House Agriculture Committee Passes Farm Bill that Will Lead to Destruction of Prairies and Wetlands

Measure should be amended to better safeguard natural resources

07-12-2012 // Aislinn Maestas
Farm wetland in Michigan

The National Wildlife Federation today criticized the Farm Bill passed by the House Committee on Agriculture for its damaging implications for the nation’s declining prairies and wetlands. A strongly supported bipartisan amendment to limit federal subsidies for farming on native grasslands was withdrawn after committee Chairman Frank Lucas expressed his strong disapproval to allowing it to apply in his home state of Oklahoma. 

“A national sodsaver measure to protect grasslands and minimum soil and wetland conservation requirements are common sense provisions that are broadly supported by hunters, anglers, budget hawks and farmers who are willing to meet some environmental standards in exchange for federal benefits like crop insurance,” said Julie Sibbing, Director of Agriculture and Forestry Programs at the National Wildlife Federation. “These measures must be included in the final bill if taxpayers are to get a modest return on their enormous investment in agriculture.”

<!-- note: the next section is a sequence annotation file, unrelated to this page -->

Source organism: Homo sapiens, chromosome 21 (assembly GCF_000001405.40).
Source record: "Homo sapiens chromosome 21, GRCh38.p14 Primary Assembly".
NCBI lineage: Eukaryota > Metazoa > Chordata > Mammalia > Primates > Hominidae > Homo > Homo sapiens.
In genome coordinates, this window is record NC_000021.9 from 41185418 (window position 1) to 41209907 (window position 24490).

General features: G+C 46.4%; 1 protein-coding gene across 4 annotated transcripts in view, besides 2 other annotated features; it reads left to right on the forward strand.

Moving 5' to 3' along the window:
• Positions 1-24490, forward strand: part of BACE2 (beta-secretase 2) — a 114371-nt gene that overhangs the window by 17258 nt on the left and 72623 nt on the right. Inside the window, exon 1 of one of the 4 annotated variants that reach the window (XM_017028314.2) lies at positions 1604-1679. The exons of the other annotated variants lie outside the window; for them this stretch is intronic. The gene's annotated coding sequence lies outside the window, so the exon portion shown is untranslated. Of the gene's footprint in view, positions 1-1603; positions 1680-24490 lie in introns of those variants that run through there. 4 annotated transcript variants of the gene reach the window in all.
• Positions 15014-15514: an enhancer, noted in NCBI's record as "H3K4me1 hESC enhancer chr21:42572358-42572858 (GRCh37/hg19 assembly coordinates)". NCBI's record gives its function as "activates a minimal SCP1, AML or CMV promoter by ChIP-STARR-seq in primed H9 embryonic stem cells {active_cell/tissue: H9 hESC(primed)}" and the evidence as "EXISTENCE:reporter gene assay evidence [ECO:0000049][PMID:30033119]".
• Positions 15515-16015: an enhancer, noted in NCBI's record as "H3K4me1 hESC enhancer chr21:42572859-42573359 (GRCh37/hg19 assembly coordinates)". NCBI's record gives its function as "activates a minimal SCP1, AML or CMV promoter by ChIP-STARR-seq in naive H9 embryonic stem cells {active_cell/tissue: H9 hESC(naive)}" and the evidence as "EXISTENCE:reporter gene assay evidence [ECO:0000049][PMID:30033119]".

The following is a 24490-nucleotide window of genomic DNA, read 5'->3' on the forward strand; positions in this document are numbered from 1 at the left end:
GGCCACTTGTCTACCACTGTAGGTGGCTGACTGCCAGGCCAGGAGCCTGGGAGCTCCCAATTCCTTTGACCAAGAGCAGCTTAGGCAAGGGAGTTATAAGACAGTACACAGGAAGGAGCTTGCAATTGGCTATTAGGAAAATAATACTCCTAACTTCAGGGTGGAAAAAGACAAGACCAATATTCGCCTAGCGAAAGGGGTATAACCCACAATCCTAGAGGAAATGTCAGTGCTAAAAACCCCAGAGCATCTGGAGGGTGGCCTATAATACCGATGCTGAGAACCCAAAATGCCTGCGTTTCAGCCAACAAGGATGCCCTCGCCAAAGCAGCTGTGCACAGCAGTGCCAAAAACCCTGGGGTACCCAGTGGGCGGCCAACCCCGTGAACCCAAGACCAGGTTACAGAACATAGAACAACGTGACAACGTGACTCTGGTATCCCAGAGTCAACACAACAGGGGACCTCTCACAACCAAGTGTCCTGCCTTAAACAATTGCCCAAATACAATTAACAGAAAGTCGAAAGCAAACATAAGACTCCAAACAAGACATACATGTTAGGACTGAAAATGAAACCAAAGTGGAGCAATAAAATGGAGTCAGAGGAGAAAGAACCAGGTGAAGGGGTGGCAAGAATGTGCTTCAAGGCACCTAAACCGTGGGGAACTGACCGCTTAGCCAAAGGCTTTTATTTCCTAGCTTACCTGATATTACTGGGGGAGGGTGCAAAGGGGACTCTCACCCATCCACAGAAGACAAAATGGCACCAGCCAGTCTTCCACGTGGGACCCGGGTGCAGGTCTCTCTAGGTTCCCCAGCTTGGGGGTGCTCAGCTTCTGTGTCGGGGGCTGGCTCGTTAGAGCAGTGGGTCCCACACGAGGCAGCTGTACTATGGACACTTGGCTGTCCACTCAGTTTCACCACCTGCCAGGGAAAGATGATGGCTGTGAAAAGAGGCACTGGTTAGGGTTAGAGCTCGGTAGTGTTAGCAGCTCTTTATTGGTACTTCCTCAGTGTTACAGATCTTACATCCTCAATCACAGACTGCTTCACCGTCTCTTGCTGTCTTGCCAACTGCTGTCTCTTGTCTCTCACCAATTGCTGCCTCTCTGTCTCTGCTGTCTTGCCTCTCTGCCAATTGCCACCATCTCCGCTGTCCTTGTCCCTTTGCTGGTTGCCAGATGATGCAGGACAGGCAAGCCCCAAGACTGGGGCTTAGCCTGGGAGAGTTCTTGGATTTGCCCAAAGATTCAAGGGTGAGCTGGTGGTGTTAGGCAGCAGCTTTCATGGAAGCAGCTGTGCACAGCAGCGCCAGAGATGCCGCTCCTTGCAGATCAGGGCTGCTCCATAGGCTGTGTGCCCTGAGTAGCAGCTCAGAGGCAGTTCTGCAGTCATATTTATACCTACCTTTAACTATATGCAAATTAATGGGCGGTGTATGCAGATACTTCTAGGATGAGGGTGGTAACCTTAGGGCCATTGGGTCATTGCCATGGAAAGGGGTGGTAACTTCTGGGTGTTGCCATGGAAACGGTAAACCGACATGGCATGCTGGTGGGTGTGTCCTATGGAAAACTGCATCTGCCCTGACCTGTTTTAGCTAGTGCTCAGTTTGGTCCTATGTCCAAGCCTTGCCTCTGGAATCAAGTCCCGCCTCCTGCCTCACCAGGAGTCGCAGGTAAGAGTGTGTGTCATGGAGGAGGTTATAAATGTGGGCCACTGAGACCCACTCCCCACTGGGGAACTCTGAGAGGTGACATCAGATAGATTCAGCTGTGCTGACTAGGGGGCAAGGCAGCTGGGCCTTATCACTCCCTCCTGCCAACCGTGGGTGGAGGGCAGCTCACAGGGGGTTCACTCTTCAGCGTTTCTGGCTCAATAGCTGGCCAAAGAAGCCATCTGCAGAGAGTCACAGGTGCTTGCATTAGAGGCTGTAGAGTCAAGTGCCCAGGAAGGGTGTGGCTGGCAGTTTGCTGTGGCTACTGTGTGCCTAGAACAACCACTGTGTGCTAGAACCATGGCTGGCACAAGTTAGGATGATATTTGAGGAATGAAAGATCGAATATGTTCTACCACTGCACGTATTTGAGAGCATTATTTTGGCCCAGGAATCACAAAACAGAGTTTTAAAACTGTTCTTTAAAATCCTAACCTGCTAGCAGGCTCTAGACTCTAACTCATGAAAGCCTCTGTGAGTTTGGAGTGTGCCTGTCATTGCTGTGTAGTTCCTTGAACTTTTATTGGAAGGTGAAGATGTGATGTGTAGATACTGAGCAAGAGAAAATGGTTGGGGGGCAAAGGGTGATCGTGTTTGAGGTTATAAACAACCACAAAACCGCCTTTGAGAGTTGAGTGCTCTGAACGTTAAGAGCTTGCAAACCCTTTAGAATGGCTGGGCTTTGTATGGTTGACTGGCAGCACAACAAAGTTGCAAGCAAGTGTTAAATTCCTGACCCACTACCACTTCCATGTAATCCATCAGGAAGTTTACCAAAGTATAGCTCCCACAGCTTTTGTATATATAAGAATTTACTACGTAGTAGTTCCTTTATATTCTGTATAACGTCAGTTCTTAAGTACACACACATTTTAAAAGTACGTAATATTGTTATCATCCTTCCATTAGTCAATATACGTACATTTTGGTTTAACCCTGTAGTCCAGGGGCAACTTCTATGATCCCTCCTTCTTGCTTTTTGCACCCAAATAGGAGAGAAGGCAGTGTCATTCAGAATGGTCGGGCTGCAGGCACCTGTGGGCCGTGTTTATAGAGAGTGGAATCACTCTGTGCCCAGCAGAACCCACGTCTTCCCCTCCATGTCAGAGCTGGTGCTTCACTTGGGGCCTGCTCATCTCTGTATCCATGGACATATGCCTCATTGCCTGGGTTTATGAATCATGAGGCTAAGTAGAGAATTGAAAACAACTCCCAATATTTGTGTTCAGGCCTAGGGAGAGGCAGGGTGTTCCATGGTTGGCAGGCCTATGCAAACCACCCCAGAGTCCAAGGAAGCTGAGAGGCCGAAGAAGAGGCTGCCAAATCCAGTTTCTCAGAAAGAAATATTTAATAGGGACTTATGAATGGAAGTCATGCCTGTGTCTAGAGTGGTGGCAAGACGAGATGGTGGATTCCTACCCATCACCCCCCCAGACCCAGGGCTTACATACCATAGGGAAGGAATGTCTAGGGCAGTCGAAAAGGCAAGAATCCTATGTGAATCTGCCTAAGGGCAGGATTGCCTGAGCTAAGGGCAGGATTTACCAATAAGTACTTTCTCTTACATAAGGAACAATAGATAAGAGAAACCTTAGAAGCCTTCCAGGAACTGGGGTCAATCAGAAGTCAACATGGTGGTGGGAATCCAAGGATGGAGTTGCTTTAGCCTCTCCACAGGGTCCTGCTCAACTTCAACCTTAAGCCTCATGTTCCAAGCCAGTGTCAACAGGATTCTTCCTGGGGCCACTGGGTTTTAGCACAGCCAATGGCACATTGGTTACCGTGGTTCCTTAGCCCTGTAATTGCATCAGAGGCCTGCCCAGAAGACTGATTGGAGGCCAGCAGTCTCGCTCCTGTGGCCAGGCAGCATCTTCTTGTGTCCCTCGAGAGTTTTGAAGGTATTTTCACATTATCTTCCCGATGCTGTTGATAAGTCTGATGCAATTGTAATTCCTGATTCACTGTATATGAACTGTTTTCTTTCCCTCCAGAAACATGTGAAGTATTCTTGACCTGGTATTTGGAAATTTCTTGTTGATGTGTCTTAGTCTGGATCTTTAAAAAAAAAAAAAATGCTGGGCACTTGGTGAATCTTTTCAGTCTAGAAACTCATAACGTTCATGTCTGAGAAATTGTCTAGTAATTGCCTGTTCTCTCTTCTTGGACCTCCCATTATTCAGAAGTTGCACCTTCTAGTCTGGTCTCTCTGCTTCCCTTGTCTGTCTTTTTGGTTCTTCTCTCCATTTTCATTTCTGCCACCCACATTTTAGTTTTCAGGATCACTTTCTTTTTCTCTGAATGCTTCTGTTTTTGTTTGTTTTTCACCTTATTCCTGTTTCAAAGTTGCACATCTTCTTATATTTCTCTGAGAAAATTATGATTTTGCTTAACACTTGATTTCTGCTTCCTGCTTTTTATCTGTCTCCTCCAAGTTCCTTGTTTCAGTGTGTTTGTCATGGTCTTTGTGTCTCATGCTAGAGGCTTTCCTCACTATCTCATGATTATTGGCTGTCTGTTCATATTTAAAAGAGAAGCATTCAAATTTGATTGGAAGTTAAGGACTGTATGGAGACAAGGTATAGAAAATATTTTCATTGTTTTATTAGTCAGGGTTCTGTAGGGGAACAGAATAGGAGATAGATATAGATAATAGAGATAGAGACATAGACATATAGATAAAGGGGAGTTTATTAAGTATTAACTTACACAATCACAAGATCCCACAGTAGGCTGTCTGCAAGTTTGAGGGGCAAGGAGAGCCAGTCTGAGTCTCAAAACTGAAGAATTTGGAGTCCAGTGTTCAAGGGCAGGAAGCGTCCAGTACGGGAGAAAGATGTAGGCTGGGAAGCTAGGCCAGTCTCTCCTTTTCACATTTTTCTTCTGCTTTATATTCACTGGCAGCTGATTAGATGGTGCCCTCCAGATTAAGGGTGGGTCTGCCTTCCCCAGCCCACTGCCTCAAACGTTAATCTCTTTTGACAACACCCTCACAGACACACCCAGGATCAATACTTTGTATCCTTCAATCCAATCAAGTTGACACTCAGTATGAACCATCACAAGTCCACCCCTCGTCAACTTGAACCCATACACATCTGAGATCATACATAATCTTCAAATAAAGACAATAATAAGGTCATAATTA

In addition to lacking a national sodsaver provision, the House bill also failed to close a new loophole in the longstanding soil and wetlands conservation requirements on eligibility for federal subsidies.  Due to a shift in how farmers are subsidized in the new bill, those who receive only crop insurance, the largest subsidy most farmers receive, would not have to abide by these conditions. 

“We believe that providing taxpayer subsidized crop insurance to those who drain wetlands and who farm erosion-prone soil without conservation measures breaks a longstanding covenant with American taxpayers and could result in significant damage to our waterways and wildlife habitat,” said Sibbing.

The lack of  wetlands protection requirements on crop insurance means that the estimated $90 billion to be spent on taxpayer subsidies for crop insurance over the next ten years could be subsidizing the destruction of tens of thousands of acres of valuable wetlands, resulting in increased downstream flooding and loss of wildlife habitat. This provision was included in the Senate bill after an amendment on the floor.

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